“I love blueberries and walnuts and have them every morning. They not only taste great, but both are full of Flavonoids (polyphenols) which are the plants’ own medicine. There are thousands of polyphenol molecules in different plants and fruits. Due to their size, these molecules cannot be absorbed in the small intestine and require the ability of the gut microbes in the lower intestinal tract to break them down into smaller, absorbable and health-promoting molecules. At the same time, polyphenols also are prebiotics, e.g. they are “food” for certain microbes. Yogurt contains several microbial strains that add to a healthy gut microbiome. “

Overnight Oats (oat, pear, ginger, walnut, coconut milk, honey, allspice, solstice blend)

“Another great and tasty combination of high fiber-containing foods (pears, oats, walnuts), high polyphenol containing food (walnuts) and high omega-3 fatty acids (walnuts). It is important that the fiber comes from different sources (e.g. great variety of fruits and vegetables) as there are hundreds of different fiber types, all of which require different microbial strains to digest them.  This variety of ingested fiber will support a highly diverse, e.g. healthy gut microbiome.”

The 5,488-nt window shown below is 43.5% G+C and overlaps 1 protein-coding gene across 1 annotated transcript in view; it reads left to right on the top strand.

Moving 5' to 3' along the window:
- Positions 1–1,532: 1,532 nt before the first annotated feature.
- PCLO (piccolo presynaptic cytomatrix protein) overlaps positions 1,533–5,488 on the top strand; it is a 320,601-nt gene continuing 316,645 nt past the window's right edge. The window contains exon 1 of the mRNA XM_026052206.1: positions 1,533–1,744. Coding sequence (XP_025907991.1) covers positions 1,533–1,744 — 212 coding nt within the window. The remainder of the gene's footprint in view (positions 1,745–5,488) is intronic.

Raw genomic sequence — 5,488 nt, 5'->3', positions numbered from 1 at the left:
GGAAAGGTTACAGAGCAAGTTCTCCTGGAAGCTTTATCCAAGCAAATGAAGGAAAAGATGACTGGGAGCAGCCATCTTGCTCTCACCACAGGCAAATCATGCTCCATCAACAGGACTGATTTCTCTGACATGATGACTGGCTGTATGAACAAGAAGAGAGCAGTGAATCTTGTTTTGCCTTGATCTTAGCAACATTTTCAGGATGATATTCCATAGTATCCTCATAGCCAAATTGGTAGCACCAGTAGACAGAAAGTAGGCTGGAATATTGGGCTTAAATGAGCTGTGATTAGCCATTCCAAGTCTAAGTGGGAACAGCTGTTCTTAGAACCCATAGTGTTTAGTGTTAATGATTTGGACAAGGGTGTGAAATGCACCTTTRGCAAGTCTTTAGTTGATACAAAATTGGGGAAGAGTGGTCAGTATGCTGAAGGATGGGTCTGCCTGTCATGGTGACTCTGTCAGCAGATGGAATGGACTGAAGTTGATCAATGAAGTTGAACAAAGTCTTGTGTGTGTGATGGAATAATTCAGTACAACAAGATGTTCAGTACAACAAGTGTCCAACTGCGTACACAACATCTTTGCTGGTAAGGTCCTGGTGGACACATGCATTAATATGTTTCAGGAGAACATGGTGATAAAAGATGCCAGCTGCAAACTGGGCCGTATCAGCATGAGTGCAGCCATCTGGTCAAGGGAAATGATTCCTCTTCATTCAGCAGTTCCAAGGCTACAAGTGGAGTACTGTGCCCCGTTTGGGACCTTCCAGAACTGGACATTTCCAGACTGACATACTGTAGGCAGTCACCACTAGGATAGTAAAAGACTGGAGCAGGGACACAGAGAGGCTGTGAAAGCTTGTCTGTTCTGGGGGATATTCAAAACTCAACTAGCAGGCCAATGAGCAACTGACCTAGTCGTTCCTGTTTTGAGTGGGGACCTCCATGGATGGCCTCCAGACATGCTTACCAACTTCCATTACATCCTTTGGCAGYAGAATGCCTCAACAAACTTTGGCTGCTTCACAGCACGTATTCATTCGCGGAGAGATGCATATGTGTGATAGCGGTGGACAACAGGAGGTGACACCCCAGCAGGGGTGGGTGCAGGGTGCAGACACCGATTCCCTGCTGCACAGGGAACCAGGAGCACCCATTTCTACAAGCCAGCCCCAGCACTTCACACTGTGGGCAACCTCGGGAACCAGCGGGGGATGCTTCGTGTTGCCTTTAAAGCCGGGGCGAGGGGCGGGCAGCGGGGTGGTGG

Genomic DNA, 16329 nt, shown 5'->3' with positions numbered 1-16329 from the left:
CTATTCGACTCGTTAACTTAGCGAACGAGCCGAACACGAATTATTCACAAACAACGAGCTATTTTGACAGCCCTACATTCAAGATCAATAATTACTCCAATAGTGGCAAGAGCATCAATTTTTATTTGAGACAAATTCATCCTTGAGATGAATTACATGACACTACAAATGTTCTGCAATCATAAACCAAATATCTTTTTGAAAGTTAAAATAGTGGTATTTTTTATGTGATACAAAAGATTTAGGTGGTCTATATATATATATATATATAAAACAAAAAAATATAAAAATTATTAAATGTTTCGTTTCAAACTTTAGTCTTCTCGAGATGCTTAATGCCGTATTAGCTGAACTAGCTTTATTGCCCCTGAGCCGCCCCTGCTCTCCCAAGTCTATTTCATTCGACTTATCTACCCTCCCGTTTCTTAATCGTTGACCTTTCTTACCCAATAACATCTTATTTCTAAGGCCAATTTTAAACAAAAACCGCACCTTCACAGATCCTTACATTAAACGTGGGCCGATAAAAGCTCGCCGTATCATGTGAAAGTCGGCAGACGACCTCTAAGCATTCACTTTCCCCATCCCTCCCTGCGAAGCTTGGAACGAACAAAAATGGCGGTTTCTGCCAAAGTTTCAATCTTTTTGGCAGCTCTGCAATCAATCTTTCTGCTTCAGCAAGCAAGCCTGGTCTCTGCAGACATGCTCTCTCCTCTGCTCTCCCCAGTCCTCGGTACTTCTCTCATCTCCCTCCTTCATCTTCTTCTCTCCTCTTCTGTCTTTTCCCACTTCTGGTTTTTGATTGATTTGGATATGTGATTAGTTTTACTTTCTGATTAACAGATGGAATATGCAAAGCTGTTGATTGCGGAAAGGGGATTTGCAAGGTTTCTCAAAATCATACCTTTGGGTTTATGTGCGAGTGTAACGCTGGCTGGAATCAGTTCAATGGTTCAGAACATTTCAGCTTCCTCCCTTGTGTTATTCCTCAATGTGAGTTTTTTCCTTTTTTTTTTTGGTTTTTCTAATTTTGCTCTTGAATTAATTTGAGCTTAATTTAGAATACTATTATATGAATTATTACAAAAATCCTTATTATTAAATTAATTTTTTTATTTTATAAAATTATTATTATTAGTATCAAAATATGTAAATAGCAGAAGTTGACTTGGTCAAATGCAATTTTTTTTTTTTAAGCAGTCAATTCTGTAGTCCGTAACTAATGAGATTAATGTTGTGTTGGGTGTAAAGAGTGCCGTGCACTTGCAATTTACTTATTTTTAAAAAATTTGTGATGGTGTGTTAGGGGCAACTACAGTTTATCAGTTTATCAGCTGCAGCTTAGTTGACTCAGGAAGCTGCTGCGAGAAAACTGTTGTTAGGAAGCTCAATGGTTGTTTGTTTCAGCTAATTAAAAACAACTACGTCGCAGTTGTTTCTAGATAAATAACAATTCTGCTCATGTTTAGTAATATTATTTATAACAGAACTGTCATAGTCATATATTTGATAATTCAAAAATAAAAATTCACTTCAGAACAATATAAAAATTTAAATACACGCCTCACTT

Smoky Salmon with Summer Squash (wild salmon, zucchini, yellow squash, yogurt, parsley, lemon, urfa, cumin, cayenne, onion powder)

“Wild salmon has a high omega-3 fatty acid content and always tastes delicious. Sustainably harvested salmon is one of the best sources of healthy fat, good for your brain and for the gut. I love the combination with the two vegetables and the yogurt.”

Mushroom Grains Bowl (buckwheat, mushroom, apple, gouda, parsley, lemon, cumin, cayenne, onion powder)

“Another diverse fiber-rich dish, which promotes the richness and diversity of the gut microbiota.  While many health claims about mushrooms have been made, very few are evidence supported. However, mushrooms have a high amount of fiber and add a delicious flavor to any dish.”

Wild Rice Salad (dandelion green, wild rice, mushroom, pecan, dried sour cherry, lemon, cayenne, onion powder)

“Another gut-healthy recipe with a high variety of fiber and omega-3 Fatty Acids.”  

Make sure to download our fun gut health bracket for your chance to win a set of our 10 Grove kitchen linens.